Herod the Great constructed the present Temple Mount beginning in 20 BC. Construction on it continued for 83 years until AD 64 when a halt was called to the project and 18,000 workers were laid off
The Temple Mount is one of the most important religious areas in the Old City of Jerusalem. Three religious traditions still hold this area to be sacred: Judaism, Christianity, and Islam.
Herod enlarged the existing Temple Mount in order to accommodate the larger crowds of Jewish pilgrims coming for the feasts. Today Muslims in Israel celebrate Ramadan by coming to what they call Haram el-Sharif (the Noble Sanctuary). More than 400,000 Muslims often gather here at the Dome of the Rock and Al-Aqsa Mosque on the final Friday of Ramadan.
The Temple Mount is the holiest site in Judaism, which regards it as the place where God’s divine presence is manifested more than any other place. According to the rabbinic sages whose debates produced the Talmud, it was from here the world expanded into its present form and where God gathered the dust used to create the first human, Adam. Since at least the first century CE, the site has been associated in Judaism with the location of Abraham’s binding of Isaac.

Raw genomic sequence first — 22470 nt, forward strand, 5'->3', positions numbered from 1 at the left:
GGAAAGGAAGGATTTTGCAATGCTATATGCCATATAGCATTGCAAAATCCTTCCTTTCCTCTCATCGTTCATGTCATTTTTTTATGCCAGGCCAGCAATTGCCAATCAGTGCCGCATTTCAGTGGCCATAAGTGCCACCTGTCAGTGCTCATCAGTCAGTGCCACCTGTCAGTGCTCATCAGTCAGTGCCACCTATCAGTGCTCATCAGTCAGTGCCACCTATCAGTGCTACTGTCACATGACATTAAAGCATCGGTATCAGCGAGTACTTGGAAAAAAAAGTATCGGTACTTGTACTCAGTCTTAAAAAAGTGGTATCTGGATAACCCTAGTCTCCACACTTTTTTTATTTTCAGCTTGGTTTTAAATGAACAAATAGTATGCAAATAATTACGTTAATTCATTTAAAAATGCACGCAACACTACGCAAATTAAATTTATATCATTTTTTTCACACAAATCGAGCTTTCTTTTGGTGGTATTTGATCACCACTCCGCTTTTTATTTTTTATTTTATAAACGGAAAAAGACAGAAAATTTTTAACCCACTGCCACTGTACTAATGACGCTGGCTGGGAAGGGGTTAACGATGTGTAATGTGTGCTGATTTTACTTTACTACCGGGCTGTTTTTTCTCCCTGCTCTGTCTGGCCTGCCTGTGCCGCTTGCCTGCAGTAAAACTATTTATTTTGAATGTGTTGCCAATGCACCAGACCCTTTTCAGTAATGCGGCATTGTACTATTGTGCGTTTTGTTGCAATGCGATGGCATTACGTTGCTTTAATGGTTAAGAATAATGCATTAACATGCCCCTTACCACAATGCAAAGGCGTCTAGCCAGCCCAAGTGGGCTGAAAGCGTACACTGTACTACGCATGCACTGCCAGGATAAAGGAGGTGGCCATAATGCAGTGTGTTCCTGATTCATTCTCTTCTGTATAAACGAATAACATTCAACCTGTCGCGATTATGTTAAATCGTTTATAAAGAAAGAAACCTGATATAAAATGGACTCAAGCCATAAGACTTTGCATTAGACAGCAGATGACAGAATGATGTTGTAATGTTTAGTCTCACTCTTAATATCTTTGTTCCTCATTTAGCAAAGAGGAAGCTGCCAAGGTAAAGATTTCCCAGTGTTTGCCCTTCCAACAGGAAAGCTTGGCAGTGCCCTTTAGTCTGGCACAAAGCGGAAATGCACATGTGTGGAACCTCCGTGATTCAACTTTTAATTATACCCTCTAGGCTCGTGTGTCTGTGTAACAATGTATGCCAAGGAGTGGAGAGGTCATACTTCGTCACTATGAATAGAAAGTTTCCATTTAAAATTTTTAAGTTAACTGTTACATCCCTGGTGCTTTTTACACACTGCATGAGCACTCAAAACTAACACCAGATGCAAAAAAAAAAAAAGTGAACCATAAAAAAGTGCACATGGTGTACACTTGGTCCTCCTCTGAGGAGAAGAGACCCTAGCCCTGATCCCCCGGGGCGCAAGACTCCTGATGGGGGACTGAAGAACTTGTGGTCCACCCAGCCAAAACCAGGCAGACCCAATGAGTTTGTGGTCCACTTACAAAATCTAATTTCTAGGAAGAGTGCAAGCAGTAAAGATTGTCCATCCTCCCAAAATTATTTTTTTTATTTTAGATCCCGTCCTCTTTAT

The Dome of the Rock and Al-Aqsa Mosque are also considered the third holiest sites in Islam, after Mecca and Medina.
According to the Bible, both Jewish Temples stood atop the Temple Mount